Days Of Our Lives' Robert Scott Wilson Eases Fans' Minds About The Soap's Biggest Move Yet

According to, soap operas were originally created for radio. "Painted Dreams," produced by Irna Phillips, debuted in 1931. The target audience was women who were home taking care of household needs and often listened to the radio while doing so. Since cleaning has always been a major part of housework, advertisers in the form of soap manufacturers dominated these daytime radio serials giving them the nickname "soap operas." As the Cincinnati Enquirer explains, Procter & Gamble led the charge producing and sponsoring several radio shows including "Guiding Light." By the 1950s, soap operas moved into television as well — originally airing live broadcasts — and eventually moving to taped versions. "Guiding Light" played on both radio and TV for a while.

For many years, soap operas dominated the daytime airwaves. In 2013, ABC canceled the shows "All My Children" and "One Life to Live" due to extreme ratings dips. But as Slate reported, both shows found new life as digital series. However, labor disputes, emerging technology restrictions, and a legal battle with ABC over the rights to the shows made the revivals short-lived (via TV Insider). With current high-speed technology, Forbes wrote that streaming is now more popular than broadcast television. "Days of Our Lives" is the first soap making the move from traditional broadcast network to NBC's Peacock streaming service (per Vulture).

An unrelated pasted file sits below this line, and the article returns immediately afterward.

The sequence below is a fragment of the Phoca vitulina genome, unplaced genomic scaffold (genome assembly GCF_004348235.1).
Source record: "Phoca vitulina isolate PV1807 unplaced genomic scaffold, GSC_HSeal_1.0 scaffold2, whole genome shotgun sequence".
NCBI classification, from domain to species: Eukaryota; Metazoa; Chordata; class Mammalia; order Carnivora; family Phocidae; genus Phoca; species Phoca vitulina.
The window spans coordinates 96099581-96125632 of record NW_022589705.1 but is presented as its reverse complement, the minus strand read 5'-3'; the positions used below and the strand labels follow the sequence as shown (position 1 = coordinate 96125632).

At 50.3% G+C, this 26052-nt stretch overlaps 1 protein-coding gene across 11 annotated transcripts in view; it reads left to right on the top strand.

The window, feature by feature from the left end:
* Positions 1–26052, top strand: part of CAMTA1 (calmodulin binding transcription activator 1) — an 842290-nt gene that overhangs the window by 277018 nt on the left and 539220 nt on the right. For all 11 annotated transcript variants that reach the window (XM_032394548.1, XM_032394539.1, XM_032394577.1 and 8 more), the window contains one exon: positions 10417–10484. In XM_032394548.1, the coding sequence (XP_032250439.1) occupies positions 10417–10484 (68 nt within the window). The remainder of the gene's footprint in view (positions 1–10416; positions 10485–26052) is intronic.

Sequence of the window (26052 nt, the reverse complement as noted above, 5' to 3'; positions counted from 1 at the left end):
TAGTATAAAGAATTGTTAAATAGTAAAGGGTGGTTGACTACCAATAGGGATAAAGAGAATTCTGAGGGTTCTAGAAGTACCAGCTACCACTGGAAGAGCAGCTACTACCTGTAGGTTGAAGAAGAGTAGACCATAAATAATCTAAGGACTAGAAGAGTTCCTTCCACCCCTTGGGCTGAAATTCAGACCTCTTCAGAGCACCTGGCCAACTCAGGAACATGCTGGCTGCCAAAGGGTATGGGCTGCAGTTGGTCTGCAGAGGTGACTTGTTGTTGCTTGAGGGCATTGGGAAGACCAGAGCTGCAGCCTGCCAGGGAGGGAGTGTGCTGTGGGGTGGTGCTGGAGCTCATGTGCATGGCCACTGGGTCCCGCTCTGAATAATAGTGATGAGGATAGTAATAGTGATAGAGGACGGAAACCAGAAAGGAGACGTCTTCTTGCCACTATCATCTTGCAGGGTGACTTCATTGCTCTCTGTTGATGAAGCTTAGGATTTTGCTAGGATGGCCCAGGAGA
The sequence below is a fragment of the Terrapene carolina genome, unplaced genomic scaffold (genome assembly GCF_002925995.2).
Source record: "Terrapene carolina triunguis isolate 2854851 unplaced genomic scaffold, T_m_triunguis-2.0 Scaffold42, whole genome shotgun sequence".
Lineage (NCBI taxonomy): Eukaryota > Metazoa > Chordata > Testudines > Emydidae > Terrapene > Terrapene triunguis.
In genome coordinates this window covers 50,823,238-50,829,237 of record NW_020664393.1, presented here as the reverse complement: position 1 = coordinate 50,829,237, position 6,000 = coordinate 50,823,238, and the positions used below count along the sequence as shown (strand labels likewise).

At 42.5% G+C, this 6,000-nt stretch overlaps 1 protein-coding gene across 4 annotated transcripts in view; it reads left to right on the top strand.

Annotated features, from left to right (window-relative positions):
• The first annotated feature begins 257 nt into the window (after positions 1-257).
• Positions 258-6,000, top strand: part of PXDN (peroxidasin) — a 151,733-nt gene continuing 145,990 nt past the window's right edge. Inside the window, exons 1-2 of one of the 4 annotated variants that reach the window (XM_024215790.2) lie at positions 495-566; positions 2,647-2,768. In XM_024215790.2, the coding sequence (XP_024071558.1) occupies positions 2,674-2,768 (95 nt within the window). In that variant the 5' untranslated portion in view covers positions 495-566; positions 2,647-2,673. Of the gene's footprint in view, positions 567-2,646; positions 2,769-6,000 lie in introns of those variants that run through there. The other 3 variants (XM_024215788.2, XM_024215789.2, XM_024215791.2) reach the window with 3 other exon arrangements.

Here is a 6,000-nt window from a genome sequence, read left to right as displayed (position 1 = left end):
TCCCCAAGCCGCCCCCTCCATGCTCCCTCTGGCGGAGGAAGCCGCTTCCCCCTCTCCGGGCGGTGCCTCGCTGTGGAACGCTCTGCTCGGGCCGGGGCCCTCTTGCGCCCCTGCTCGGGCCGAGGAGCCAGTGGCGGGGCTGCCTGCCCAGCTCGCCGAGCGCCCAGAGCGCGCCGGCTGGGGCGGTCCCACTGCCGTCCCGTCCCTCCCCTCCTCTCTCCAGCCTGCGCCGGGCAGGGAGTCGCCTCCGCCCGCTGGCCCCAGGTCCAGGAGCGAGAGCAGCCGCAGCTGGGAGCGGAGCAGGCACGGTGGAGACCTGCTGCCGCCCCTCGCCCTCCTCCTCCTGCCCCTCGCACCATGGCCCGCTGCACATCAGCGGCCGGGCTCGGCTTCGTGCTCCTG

Although that means viewers won't experience soaps as originally intended, actor Robert Scott Wilson weighed in on the change.

Robert Scott Wilson looks to the digital future of Days of Our Lives

When character Ben Weston was written off of "Days of Our Lives," actor Robert Scott Wilson was brought back as a different character, Alexander Kiriakis. He also reprised his role as Ben on the streaming spin-off show "Beyond Salem" (per Soap Opera Network). Wilson was interviewed on Soap Opera Digest's podcast "Dishing with Digest," giving his opinion on the "DOOL" streaming transition.

When asked how he'd reassure fans this move will be more successful than when he was on the streaming "All My Children," he said, "For me, it's just a no-brainer happened sooner than expected, we're ready to go." Compared to his "AMC" experience he said, "The whole world is in a different place with streaming. We were the first ones through the wall ...we got pretty bloodied doing it."

He felt people got comfortable simply leaving a network on, but now streaming is "just as easy." He continued on about streaming, stating, "It's the name of the game, so we get to play in that genre now and be a part of the new wave, take the history of DAYS and move it to the new generation, which is streaming ... it's such a blessing for the show ... gives it that longevity."

He closed with a crucial statement about making the streaming version of "DOOL" successful, saying, "So we've just got to make sure that everybody knows where to find us and that nothing else changes."